Alcimed supported a consortium bringing together public actors and companies in the agricultural sector in a strategic reflection on territorial renewal around precision agriculture.
Following some investigative work as well as market research, areas of development relating to agricultural data and interoperability were chosen, making it possible to formalize a strategic roadmap for the project. Our team also worked to build the conditions necessary for the deployment of an experimental public-private investment project intended to provide a POC on this theme.
Support for an aerospace player in the assessment of digital platforms in precision agriculture
One of our clients, an aerospace manufacturer, wanted to develop its offer and refine its strategy towards technological suppliers in precision agriculture.
For this, we screened the key players offering digital platforms on the precision agriculture market, and evaluated these platforms using 2 key criteria: the audience reached by the platform and the level of service provided.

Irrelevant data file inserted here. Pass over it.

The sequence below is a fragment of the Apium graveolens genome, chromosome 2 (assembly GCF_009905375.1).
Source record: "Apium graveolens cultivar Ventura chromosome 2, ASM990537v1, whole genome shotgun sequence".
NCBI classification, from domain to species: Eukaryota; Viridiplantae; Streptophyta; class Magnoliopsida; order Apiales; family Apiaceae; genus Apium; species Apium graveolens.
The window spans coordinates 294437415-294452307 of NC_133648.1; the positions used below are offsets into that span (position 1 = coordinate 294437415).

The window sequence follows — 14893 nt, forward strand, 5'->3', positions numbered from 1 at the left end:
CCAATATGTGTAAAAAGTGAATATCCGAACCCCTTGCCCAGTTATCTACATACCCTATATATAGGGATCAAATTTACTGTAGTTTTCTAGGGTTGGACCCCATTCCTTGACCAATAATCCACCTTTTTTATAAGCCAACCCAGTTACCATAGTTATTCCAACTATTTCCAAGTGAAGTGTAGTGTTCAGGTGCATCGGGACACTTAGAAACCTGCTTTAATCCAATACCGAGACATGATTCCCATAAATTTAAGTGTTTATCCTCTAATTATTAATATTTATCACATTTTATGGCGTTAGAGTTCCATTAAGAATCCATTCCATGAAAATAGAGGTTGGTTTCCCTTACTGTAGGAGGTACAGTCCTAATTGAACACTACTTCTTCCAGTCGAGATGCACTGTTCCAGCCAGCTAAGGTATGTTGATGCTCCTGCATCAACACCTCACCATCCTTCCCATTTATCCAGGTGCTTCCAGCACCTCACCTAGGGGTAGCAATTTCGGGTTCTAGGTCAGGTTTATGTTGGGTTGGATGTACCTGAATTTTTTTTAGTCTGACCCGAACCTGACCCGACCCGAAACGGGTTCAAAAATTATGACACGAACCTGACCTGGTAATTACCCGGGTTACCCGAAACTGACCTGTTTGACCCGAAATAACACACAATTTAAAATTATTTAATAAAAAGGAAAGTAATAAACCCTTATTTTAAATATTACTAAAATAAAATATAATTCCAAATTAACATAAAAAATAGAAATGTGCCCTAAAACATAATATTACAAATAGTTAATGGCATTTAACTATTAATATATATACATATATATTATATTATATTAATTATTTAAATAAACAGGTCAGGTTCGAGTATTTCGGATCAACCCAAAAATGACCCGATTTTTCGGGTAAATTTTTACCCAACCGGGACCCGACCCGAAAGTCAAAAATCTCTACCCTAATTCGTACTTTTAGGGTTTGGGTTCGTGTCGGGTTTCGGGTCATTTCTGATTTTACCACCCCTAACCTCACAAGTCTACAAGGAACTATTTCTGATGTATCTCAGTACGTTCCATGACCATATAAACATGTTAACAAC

On this basis, we were able to offer our client a selection of key companies to target for the development of its commercial strategy.
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Founded in 1993, Alcimed is an innovation and new business consulting firm, specializing in innovation driven sectors: life sciences (healthcare, biotech, agrifood), energy, environment, mobility, chemicals, materials, cosmetics, aeronautics, space and defence.
Our purpose? Helping both private and public decision-makers explore and develop their uncharted territories: new technologies, new offers, new geographies, possible futures, and new ways to innovate.
Located across eight offices around the world (France, Europe, Singapore and the United States), our team is made up of 220 highly-qualified, multicultural and passionate explorers, with a blended science/technology and business culture.
Our dream? To build a team of 1,000 explorers, to design tomorrow’s world hand in hand with our clients.
Precision agriculture consists in rationalizing practices by bringing the right product at the right dose, in the right place and at the right time. This approach has three major and complementary objectives: